Now let’s talk about angles. It can be challenging to get your fingers to do more than just cursory exploration, so you’re probably going to want to graduate to anal sex toys. These include things like anal plugs, which often come in sets for convenient anal training. A training kit will have butt plugs of different sizes and sometimes shapes, so you can get used to the feeling of having something up there. Anal beads are a great option as well. Their gradually-tapered design allows you to explore different sizes at your own pace.

This capacity to comfortably allow more into the anal cavity is also known as anal stretching. Technically that term just refers to anything that gradually stretches your anus, thus letting you get anal toys or a cock in there, which you might not have been able to do before. For example, going from being able to fit one finger to two fingers counts as anal stretching.


Tip #2: All the lube!

One of the most critical parts of anal exploration, whether that’s with your own finger, butt plug; or a partner's finger, butt plug, or penis is luuuubrication. Tons of it. All the lube, ever.

You want to use lots of lube for several reasons. First and most importantly, your anus produces no lube on its own, the way, for example, a vagina does. Also, one of the most important elements of anal play is the capacity to relax. Relaxation is related to how smoothly things will slide down there, along with (we’ll say it again!) plenty of lube.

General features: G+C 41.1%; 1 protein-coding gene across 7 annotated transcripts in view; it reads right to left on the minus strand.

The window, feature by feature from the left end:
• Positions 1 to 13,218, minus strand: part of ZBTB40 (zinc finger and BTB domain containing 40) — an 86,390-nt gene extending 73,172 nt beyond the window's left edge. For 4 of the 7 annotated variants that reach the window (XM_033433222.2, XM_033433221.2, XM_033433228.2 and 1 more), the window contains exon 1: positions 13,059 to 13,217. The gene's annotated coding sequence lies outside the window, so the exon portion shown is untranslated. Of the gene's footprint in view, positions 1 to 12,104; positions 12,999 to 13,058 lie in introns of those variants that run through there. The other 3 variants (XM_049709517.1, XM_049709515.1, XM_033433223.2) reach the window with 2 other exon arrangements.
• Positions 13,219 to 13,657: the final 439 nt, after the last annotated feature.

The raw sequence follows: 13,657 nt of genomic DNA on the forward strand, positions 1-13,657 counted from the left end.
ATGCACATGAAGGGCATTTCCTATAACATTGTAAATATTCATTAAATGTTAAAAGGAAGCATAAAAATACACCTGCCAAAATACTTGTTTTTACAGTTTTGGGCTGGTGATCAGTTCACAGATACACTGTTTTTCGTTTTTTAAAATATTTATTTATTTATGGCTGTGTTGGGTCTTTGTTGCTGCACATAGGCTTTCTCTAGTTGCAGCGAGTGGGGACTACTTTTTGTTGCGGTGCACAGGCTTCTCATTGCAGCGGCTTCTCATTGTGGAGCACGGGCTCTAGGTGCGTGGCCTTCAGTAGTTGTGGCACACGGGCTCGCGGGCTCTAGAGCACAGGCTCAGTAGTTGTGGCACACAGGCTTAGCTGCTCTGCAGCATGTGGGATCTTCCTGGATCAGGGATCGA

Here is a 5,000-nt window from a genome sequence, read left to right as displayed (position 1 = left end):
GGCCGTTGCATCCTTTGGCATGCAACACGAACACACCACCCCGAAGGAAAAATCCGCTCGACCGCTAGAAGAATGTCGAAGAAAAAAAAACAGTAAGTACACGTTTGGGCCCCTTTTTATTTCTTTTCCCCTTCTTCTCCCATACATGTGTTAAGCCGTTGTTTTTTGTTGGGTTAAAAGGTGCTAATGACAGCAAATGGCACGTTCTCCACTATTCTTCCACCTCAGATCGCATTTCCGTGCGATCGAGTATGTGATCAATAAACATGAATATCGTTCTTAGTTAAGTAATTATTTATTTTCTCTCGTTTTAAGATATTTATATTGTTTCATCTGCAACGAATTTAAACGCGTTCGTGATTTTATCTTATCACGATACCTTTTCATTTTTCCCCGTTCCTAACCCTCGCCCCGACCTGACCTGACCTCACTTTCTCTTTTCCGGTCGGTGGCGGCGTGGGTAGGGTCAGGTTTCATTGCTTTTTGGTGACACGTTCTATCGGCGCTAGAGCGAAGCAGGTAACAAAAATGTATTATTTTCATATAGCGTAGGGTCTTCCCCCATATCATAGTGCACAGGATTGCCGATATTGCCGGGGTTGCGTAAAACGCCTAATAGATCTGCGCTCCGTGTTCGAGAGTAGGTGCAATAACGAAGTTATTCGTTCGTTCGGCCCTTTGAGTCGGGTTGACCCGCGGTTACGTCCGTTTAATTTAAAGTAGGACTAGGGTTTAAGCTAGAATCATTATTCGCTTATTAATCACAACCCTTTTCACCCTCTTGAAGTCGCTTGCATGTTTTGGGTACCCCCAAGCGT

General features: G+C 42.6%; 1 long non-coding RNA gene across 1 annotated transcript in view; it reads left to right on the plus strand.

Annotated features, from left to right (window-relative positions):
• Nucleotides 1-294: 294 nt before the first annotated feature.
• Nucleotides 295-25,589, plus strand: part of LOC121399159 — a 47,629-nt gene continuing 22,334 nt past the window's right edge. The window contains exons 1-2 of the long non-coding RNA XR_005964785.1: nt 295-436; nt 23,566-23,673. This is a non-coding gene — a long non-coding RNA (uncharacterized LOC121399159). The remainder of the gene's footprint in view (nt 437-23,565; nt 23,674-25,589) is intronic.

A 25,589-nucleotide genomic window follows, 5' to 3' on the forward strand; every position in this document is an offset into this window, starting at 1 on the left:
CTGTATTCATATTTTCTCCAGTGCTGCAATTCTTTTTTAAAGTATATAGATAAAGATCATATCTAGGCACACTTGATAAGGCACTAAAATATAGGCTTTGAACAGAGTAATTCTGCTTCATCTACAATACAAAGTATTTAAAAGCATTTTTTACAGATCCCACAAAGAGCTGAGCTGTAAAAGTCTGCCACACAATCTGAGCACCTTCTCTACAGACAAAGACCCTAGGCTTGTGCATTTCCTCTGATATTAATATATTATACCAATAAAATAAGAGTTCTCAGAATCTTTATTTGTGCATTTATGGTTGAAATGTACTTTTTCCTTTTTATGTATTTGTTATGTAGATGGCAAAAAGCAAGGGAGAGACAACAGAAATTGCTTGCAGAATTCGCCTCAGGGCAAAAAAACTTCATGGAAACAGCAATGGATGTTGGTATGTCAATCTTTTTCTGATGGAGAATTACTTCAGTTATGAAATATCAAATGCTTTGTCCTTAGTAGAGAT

Now, when it comes to picking the right lube, there are a few considerations. There are plenty of lubes, both water and silicone-based, that are specifically meant for anal play. Most of these are slightly thicker and more ‘cushiony’ in texture than your standard lube. That said, any good water or silicone based lube will work well for anal sex. Just remember, silicone sex toys can’t be used with silicone based lubricants, so if your favorite butt plug is made of silicone, go with a water based lube, instead. Experiment to see what feels good!

A word on oil-based lubes: these lubes, along with coconut oil or any natural lube you may be considering, should never be used internally. Do not put them in your body, or use them with condoms or sex toys -  both can be damaged by oil. They’re great for massage, and masturbation, though!